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In the final weeks of this year's term, the US Supreme Court was sharply divided on the death penalty, guns and Guantánamo Bay. But compared to last year, it's been an Era of Good Feeling between liberals and conservatives. Are the justices less ideological or did they choose cases with less emotional impact? Will either McCain or Obama want to re-shape the third branch of government? Also, fear and intimidation reduce voter turn-out in Zimbabwe and, after weeks and months of bitter political fighting, Barack Obama and Hillary Clinton are together again in Unity, New Hampshire.

Photo: Mark Wilson/Getty Images

Making News Zimbabweans Vote, or Else 6 MIN, 2 SEC

In the first round of the presidential election in March, Zimbabwe was a place of excitement and hope for change.  After weeks of deadly violence, today's second round featured fear, intimidation and a low turn-out.  Chris McGreal is Africa correspondent for the Guardian newspaper in Harare.

Chris McGreal, Africa Correspondent, Guardian

Main Topic Supreme Court '07-'08 Term Wrap-up 34 MIN, 1 SEC

When the US Supreme Court shut down last year for its summer recess, court watchers were stunned by the number of 5-to-4 decisions and the bitter language used by some of the justices. Chief Justice John Roberts had promised a collegial atmosphere that would produce greater unity. The court ended this year's term with a burst of 5-to-4 splits on high-profile issues, but for the most part, last year's patterns did not hold. We hear about the death penalty, voter ID, guns and Guantánamo Bay. Has President Bush succeeded in pushing the court to the right?  With as many as three retirements possible, what can voters expect from John McCain or Barack Obama?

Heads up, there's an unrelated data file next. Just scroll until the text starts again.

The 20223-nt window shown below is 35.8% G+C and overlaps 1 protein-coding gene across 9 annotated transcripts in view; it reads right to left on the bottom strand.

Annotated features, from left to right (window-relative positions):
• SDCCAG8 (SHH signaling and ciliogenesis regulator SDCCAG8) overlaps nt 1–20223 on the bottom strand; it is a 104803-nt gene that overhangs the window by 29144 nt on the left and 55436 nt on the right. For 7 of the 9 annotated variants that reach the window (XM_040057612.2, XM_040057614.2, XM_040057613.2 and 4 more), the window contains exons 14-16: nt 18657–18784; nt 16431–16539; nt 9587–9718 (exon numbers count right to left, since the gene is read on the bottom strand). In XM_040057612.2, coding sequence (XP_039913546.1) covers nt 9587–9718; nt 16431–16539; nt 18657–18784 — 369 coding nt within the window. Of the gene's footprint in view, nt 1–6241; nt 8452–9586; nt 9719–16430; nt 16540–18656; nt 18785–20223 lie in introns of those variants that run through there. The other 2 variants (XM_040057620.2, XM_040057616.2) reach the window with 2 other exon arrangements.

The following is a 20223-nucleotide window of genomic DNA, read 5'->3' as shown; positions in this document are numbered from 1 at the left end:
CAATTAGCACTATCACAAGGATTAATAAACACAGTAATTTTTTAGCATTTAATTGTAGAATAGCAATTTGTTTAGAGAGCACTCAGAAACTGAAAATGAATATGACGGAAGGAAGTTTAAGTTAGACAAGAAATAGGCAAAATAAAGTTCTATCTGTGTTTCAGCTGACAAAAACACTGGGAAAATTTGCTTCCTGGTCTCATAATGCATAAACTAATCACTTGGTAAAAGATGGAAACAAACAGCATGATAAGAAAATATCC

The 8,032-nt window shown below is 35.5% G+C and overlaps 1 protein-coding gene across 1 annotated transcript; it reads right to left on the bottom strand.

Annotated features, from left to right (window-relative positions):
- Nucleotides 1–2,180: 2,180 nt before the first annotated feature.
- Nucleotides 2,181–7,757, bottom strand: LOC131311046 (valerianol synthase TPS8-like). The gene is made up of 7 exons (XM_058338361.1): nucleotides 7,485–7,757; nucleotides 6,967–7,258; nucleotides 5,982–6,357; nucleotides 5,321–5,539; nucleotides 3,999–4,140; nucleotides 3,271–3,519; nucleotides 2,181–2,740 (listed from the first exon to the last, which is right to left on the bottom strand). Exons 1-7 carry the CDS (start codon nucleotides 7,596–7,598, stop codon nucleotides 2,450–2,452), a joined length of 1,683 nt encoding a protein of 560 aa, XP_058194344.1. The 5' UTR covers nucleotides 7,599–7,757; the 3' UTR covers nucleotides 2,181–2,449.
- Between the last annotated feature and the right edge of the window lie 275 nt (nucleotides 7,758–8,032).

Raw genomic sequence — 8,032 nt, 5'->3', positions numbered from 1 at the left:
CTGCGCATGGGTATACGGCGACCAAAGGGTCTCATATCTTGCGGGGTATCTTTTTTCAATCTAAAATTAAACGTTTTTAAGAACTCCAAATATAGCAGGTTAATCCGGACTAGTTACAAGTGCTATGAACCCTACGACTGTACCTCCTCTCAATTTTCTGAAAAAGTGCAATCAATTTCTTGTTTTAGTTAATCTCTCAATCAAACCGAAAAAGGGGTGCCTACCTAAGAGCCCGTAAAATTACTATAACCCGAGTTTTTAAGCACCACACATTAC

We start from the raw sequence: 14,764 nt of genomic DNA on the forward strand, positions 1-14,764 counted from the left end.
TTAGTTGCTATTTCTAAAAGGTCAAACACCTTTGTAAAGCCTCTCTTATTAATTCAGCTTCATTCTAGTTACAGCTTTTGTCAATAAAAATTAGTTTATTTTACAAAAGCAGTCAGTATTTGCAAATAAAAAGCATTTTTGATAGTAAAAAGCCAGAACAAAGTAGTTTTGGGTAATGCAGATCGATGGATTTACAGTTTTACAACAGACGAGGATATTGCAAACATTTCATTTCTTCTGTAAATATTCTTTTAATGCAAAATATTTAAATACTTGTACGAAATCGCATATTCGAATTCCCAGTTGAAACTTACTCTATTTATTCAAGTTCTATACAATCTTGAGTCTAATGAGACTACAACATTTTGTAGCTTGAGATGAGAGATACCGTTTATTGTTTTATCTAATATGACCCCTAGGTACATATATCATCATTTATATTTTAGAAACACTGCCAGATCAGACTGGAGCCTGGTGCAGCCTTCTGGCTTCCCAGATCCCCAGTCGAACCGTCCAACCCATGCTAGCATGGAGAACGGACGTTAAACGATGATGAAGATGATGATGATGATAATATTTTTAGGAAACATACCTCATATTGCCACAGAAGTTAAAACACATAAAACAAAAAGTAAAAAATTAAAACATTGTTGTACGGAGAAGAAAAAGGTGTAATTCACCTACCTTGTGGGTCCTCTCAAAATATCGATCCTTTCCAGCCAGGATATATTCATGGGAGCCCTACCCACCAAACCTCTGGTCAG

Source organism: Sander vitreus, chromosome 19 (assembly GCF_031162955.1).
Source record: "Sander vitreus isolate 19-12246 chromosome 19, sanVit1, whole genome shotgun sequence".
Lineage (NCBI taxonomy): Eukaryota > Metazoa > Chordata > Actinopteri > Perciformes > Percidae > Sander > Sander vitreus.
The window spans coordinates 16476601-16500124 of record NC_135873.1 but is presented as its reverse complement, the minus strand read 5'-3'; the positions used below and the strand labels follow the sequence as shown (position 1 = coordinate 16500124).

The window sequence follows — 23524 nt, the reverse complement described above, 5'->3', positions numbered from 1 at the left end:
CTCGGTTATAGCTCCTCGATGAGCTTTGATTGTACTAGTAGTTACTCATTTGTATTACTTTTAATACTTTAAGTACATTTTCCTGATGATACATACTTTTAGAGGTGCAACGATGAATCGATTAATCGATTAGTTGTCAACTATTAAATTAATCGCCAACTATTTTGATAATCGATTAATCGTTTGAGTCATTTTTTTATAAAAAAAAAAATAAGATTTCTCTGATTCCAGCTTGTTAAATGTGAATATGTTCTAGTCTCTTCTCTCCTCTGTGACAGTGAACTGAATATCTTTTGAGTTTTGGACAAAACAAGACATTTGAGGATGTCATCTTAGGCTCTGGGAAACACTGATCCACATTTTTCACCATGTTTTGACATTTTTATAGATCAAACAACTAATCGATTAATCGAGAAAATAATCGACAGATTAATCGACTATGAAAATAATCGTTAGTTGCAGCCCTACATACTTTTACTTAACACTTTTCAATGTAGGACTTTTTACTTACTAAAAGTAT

Jan Crawford Greenburg, Legal Affairs Correspondent, ABC News
Jeffrey Rosen, National Constitution Center (@RosenJeffrey)
Dahlia Lithwick, Slate (@dahlialithwick)
Eric Posner, Professor of Law, University of Chicago

Reporter's Notebook Clinton Campaigns with Obama in Unity 8 MIN, 39 SEC

It was handshakes and kisses today when Hillary Clinton boarded Barack Obama's plane for the flight to New Hampshire. They were heading for Unity, a town of 1700 people that gave each of them 107 votes in January's Democratic primary.  Clinton took the podium for here first joint public appearance with Obama since this year's down-to-the-wire primary battle came to an end. Ben Smith is senior political correspondent for Politico.com.

Ben Smith, Buzzfeed (@BuzzFeedBen)

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